It is a wise and responsible decision for Illinois residents to have an estate plan. Even if it is a barebones will that details how the person’s property will be distributed at the time of death, it is a key document to have. This is true for people of any age. For some, however, there are life changes that arise after they have completed a will. That might include getting married, divorced and having children. For those who have completed a will and have a child after it has been executed, there are certain legal facts to know.
Understanding how having a child impacts a completed will
For the testator, the contents will not be relevant for the child except in certain circumstances. If, for example, the child is left out of the will because it was not updated to reflect the birth, he or she will still be entitled to get the portion of the estate upon the testator’s death. It will be the same amount as if the testator had died intestate (without having completed a will). The share the child will receive depends on the rest of the family. For example, there might be a spouse and other children who will be entitled to portions of the estate. A different issue is if the testator intended to leave the child out of the will. Disinheriting the child would need to be addressed in the will.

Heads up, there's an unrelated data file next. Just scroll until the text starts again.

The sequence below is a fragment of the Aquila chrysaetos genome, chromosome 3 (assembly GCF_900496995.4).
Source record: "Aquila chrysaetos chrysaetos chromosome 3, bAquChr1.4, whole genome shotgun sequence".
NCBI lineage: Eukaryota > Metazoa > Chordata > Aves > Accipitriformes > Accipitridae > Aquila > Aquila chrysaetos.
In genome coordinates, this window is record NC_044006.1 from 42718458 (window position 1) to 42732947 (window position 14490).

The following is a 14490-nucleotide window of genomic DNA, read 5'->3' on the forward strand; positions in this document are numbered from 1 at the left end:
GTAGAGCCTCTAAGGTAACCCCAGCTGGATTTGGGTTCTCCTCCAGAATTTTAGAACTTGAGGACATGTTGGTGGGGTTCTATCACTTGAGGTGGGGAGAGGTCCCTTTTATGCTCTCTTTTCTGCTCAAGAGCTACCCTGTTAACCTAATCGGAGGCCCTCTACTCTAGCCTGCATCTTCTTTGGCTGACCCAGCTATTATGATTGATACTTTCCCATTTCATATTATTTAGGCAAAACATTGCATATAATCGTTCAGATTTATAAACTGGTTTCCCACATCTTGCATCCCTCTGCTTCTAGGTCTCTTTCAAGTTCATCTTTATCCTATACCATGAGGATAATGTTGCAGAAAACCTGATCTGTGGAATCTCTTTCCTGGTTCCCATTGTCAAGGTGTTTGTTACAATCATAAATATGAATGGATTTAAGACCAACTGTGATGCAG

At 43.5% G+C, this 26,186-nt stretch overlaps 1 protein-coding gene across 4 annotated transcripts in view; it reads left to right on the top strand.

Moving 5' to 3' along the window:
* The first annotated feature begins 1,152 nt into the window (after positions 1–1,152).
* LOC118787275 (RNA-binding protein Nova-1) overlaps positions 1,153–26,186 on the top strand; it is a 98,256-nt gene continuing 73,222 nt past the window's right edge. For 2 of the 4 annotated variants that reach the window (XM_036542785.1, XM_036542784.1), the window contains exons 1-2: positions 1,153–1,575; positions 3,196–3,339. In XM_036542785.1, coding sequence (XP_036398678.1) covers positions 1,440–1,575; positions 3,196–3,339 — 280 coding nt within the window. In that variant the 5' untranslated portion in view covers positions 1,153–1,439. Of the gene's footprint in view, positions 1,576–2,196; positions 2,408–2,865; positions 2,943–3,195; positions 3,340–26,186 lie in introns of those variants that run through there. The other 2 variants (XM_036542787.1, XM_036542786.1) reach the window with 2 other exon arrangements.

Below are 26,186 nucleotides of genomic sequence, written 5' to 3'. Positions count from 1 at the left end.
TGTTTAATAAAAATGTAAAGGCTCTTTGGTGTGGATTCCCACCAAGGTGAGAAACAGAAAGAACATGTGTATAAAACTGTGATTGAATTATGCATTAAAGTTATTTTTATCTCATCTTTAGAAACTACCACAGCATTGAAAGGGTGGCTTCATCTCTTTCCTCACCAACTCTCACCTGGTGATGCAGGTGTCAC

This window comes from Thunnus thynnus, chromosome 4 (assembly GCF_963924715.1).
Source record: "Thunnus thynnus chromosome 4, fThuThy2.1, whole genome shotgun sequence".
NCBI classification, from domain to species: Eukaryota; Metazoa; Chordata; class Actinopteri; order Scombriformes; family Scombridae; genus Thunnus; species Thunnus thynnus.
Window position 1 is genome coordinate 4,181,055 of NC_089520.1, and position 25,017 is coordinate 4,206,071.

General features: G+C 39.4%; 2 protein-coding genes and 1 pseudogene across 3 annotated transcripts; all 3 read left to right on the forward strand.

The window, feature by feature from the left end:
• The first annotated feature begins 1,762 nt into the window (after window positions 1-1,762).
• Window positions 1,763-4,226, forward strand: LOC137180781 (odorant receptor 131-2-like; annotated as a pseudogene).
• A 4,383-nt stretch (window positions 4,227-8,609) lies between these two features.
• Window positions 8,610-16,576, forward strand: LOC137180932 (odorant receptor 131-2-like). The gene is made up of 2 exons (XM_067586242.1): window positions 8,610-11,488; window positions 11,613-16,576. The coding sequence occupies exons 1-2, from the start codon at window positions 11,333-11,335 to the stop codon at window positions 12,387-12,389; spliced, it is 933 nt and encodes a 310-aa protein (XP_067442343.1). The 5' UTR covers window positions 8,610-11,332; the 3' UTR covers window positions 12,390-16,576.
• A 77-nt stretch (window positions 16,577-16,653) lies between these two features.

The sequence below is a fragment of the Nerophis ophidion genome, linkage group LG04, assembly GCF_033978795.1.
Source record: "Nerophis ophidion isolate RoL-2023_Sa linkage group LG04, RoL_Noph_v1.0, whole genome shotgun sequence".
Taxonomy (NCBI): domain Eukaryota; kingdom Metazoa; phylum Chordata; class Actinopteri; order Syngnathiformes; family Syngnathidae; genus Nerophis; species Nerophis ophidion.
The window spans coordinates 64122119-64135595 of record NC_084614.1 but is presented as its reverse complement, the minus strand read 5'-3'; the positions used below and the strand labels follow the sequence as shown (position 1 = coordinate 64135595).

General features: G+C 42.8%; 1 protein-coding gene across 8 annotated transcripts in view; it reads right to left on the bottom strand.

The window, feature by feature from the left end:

Unusual factors can impact an estate plan
Most people will think about their will in its most fundamental terms to ensure their heirs get the property as they see fit. This is true for people of any age and all financial positions. Even though the law addresses a case in which the testator had a child after the will was executed, it is still wise to think about how that can impact the estate plan. Updating a will and considering alternatives can be useful.
Creating or updating an estate plan can be complicated
Regardless of the issue and concern, the estate plan should reflect the person’s life and needs at the time and as they evolve. This means that the document should be assessed and altered as needed or it should at least be known what a life event such as having a child means. For assistance, it is useful to have advice from the outset to avoid problems that can hinder the testator’s plan.